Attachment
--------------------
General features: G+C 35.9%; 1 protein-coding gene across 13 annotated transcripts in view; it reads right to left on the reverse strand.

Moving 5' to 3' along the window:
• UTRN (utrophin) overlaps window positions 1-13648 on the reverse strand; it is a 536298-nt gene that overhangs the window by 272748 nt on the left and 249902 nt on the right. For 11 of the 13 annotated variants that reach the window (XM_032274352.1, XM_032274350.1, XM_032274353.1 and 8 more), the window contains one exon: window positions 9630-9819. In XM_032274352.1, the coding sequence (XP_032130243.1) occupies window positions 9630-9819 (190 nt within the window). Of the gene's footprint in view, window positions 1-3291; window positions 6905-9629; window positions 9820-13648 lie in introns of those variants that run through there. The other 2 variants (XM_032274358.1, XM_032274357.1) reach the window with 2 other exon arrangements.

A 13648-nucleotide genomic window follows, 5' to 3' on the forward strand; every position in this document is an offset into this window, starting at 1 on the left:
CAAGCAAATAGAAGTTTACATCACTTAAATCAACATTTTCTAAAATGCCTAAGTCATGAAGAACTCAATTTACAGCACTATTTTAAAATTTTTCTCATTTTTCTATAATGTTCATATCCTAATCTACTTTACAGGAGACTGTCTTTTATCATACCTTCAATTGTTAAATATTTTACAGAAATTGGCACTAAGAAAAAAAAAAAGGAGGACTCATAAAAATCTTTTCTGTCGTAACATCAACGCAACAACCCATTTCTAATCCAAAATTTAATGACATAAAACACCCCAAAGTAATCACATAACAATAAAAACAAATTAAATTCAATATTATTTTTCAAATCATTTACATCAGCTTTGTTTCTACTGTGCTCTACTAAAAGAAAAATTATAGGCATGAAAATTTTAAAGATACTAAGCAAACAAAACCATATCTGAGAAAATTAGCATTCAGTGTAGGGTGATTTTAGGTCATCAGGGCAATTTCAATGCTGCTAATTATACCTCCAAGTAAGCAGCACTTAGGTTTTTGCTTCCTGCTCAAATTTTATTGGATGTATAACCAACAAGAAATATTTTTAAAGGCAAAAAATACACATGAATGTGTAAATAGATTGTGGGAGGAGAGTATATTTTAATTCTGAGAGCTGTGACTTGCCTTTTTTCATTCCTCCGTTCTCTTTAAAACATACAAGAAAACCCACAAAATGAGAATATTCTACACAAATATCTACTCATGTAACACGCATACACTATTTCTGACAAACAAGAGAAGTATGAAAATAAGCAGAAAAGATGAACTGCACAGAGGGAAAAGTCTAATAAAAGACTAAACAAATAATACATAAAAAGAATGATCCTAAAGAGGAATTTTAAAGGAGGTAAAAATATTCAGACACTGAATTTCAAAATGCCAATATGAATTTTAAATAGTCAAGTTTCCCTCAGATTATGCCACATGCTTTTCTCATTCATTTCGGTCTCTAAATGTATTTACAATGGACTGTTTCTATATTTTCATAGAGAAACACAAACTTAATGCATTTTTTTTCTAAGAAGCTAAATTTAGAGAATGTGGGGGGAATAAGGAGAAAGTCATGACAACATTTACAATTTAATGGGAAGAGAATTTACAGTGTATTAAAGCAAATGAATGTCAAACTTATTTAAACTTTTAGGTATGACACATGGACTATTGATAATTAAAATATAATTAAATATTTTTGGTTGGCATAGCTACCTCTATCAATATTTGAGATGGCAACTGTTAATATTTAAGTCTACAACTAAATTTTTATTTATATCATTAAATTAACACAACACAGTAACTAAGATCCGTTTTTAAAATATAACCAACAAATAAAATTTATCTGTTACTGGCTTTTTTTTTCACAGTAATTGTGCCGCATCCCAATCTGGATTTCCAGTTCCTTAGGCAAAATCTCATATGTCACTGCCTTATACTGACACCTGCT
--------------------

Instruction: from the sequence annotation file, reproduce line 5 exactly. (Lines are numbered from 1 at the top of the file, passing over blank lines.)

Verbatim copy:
CAAGCAAATAGAAGTTTACATCACTTAAATCAACATTTTCTAAAATGCCTAAGTCATGAAGAACTCAATTTACAGCACTATTTTAAAATTTTTCTCATTTTTCTATAATGTTCATATCCTAATCTACTTTACAGGAGACTGTCTTTTATCATACCTTCAATTGTTAAATATTTTACAGAAATTGGCACTAAGAAAAAAAAAAAGGAGGACTCATAAAAATCTTTTCTGTCGTAACATCAACGCAACAACCCATTTCTAATCCAAAATTTAATGACATAAAACACCCCAAAGTAATCACATAACAATAAAAACAAATTAAATTCAATATTATTTTTCAAATCATTTACATCAGCTTTGTTTCTACTGTGCTCTACTAAAAGAAAAATTATAGGCATGAAAATTTTAAAGATACTAAGCAAACAAAACCATATCTGAGAAAATTAGCATTCAGTGTAGGGTGATTTTAGGTCATCAGGGCAATTTCAATGCTGCTAATTATACCTCCAAGTAAGCAGCACTTAGGTTTTTGCTTCCTGCTCAAATTTTATTGGATGTATAACCAACAAGAAATATTTTTAAAGGCAAAAAATACACATGAATGTGTAAATAGATTGTGGGAGGAGAGTATATTTTAATTCTGAGAGCTGTGACTTGCCTTTTTTCATTCCTCCGTTCTCTTTAAAACATACAAGAAAACCCACAAAATGAGAATATTCTACACAAATATCTACTCATGTAACACGCATACACTATTTCTGACAAACAAGAGAAGTATGAAAATAAGCAGAAAAGATGAACTGCACAGAGGGAAAAGTCTAATAAAAGACTAAACAAATAATACATAAAAAGAATGATCCTAAAGAGGAATTTTAAAGGAGGTAAAAATATTCAGACACTGAATTTCAAAATGCCAATATGAATTTTAAATAGTCAAGTTTCCCTCAGATTATGCCACATGCTTTTCTCATTCATTTCGGTCTCTAAATGTATTTACAATGGACTGTTTCTATATTTTCATAGAGAAACACAAACTTAATGCATTTTTTTTCTAAGAAGCTAAATTTAGAGAATGTGGGGGGAATAAGGAGAAAGTCATGACAACATTTACAATTTAATGGGAAGAGAATTTACAGTGTATTAAAGCAAATGAATGTCAAACTTATTTAAACTTTTAGGTATGACACATGGACTATTGATAATTAAAATATAATTAAATATTTTTGGTTGGCATAGCTACCTCTATCAATATTTGAGATGGCAACTGTTAATATTTAAGTCTACAACTAAATTTTTATTTATATCATTAAATTAACACAACACAGTAACTAAGATCCGTTTTTAAAATATAACCAACAAATAAAATTTATCTGTTACTGGCTTTTTTTTTCACAGTAATTGTGCCGCATCCCAATCTGGATTTCCAGTTCCTTAGGCAAAATCTCATATGTCACTGCCTTATACTGACACCTGCT